The Effect of Different Timings of Delayed Cord Clamping of Term Infants on Maternal and Newborn Outcomes in Normal Vaginal Deliveries

Cureus. 2021 Aug 14;13(8):e17169. doi: 10.7759/cureus.17169. eCollection 2021 Aug.


Background and objective Delayed cord clamping (DCC) has proven to be an ideal approach to reduce iron deficiency anemia; however, different timings of DCC relative to the birth outcome lead to conflicting results. The present study was conducted to determine the effects of different timings of DCC on the maternal and neonatal outcomes in normal vaginal deliveries at term. Methods This was an interventional study on neonates born at term without complications to mothers with uneventful pregnancies in the labor unit of a district hospital in Odisha, India. A total of 147 women were randomized to three intervention groups: DCC at one minute, DCC at two minutes, and DCC at three minutes. Hemoglobin and bilirubin levels, maternal blood loss, the timing of the third stage of labor, oxytocin use, and birth weight of the neonates were measured as the outcomes of different timings of DCC. Results At 24-48 hours of age, hemoglobin and bilirubin levels of the neonates were significantly higher with DCC at three minutes compared to DCC at one and two minutes. However, there were no significant differences among the three groups in terms of the need for phototherapy. The duration of the third stage of labor was significantly longer with DCC at three minutes. Maternal blood loss, oxytocin use, and birth weight of the neonates were not significantly associated with the timing of DCC. Conclusion Based on our findings, waiting to clamp the umbilical cord until three minutes can effectively reduce the incidence of iron deficiency anemia in newborns.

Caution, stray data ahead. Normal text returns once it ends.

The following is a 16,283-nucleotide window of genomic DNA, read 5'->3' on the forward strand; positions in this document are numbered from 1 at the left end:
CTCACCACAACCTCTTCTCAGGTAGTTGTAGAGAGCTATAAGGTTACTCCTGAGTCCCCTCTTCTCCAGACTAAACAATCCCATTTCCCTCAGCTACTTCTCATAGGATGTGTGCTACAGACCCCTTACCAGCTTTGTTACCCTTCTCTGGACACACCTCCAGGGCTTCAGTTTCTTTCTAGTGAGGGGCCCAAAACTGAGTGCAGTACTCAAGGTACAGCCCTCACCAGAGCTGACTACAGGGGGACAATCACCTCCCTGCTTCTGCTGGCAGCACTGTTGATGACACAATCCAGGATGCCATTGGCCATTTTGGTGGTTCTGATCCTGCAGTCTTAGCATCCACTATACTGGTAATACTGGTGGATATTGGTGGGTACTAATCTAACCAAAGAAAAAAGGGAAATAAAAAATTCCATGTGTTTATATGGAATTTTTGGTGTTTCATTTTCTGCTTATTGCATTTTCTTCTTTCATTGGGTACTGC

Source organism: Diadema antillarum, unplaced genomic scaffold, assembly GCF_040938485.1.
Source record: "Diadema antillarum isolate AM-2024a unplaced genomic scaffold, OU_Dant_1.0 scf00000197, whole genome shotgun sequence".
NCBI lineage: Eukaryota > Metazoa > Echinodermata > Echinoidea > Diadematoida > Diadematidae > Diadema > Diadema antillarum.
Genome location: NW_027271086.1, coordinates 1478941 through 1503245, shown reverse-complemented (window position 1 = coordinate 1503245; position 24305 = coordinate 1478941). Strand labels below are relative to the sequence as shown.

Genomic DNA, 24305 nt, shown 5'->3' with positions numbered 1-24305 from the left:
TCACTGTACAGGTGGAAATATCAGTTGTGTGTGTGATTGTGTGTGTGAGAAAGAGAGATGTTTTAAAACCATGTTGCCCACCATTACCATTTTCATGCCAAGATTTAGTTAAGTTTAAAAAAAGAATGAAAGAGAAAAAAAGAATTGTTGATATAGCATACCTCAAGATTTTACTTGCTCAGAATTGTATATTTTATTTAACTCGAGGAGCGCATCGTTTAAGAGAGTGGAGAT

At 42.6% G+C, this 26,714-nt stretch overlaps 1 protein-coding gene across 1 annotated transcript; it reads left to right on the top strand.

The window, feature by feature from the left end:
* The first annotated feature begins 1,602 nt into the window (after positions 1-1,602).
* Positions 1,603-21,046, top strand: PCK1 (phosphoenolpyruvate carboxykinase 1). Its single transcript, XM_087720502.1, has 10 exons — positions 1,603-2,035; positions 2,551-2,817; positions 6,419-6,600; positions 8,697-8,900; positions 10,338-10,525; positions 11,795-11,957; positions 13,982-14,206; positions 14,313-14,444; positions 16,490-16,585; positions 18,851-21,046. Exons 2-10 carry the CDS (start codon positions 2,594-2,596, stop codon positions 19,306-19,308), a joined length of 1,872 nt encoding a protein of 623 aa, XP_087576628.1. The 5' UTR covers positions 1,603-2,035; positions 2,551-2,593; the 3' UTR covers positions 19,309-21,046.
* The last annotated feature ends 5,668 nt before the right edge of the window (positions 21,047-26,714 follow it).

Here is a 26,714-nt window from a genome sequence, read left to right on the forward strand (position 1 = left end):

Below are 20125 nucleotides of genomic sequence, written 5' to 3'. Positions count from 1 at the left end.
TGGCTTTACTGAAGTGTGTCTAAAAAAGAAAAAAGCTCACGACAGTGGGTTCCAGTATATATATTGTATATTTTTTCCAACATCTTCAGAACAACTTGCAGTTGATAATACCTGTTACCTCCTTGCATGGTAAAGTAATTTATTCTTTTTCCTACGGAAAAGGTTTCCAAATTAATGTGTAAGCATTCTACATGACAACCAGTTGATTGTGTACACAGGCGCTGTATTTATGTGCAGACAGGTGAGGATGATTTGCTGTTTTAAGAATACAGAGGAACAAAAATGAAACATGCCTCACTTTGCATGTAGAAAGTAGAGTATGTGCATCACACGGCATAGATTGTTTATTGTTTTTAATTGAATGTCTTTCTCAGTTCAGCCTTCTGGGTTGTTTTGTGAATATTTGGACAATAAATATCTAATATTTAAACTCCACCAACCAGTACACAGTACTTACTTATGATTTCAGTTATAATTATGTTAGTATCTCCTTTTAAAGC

Keywords: bilirubin level; birth outcomes; delayed cord clamping; hemoglobin level; maternal blood loss.